The Remotely Operated Mechanical Astronaut Essay

1118 words - 5 pages

The Remotely Operated Mechanical Astronaut, or ROMA, is the next step forward in robotic Extra-Vehicular Activity, or EVA, assistance. Simply put, it is, as the name implies, a robotic astronaut stand-in operated by an astronaut inside the International Space Station, or ISS. ROMA's simplicity of design incorporates numerous amounts of hardware and software already in use to create a single, versatile robot to heighten safety and lessen the amount of time it takes to complete an EVA.
The brilliance of ROMA is that its design uses technology already in use and molds it together into a singular, adaptable machine capable of doing numerous tasks. For instance, the idea for a free-floating ...view middle of the document...

Also, since ROMA’s arms and hands are able to act exactly like an astronaut’s, there is no need to design new tools to be compatible with it. ROMA's innovations and versatility allows it to help with any phase of the construction process.
Speaking of recycling hardware, ROMA’s control systems are derived from the same technology used to train astronauts for EVAs. Similar to this training equipment, the controller wears specialized sleeves along with a virtual reality helmet that remotely controls ROMA so that the robot mimics his (or her) movements, while the astronaut sees what the robot sees (Gilman, 2010). Thus the training for the use of ROMA is relatively simple: astronauts will continue using the virtual reality training systems that are currently in use, just more in depth. Also, since astronauts currently in space already have a minimal amount of this type of training, there will be no need for them to learn something new.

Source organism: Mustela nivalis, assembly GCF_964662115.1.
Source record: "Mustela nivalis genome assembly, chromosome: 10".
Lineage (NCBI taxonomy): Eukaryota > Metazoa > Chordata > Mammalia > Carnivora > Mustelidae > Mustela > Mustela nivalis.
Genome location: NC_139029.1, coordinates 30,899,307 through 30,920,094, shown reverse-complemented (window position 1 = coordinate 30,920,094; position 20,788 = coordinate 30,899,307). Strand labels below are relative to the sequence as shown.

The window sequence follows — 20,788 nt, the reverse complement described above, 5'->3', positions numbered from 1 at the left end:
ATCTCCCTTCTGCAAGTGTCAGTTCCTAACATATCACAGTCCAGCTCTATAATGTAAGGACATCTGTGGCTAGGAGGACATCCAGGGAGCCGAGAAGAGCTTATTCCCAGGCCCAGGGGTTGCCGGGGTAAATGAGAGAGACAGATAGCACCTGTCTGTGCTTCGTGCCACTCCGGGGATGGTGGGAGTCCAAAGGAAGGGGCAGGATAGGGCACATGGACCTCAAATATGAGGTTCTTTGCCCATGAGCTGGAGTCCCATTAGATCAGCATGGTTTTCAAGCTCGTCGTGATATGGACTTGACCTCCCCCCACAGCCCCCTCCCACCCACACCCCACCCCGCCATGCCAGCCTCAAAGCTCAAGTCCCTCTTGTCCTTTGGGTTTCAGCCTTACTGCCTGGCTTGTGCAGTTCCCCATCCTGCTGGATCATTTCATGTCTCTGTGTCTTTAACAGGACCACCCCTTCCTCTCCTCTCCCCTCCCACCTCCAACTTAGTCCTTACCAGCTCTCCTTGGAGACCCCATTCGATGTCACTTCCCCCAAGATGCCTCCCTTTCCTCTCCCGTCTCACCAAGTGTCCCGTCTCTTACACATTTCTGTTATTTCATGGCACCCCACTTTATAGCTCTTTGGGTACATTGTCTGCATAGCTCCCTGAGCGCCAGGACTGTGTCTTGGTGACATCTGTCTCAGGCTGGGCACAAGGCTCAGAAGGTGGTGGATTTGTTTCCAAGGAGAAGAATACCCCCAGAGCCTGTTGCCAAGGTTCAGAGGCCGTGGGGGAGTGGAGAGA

To use ROMA, astronauts will put on the arm remote control sleeves, the virtual reality control helmet, strap on the movement control joystick, and go to work. To maneuver ROMA, the astronaut operates the joystick, which moves not only forwards, backwards, left, and right, but also up and down to allow for free range of motion in all directions. When the astronaut does this, ROMA's hands also move to the front, causing the center of gravity to stabilize and ROMA to be easier to maneuver. Once ROMA undocks and reaches the desired destination, the astronaut manipulates the arms by moving his own. ROMA's spotlight, floodlight, and two eye cameras give the astronaut the exact same image he (or she) would have if they really were conducting the EVA. Equipped to the front of ROMA is a “tool belt” with many clips and tethers for the holding of needed tools. Because the robot has a neck joint, the astronaut has the ability to look down at the tool belt, grab the necessary tool, and use it accordingly.
The size of ROMA's fuel tank guarantees that it will never need a tether; in fact, ROMA can maneuver for a total of eight hours before refueling: much more than is needed for a standard mission. Its refueling port, located in the middle of the tool belt, is able to automatically connect with an attachment located at a...

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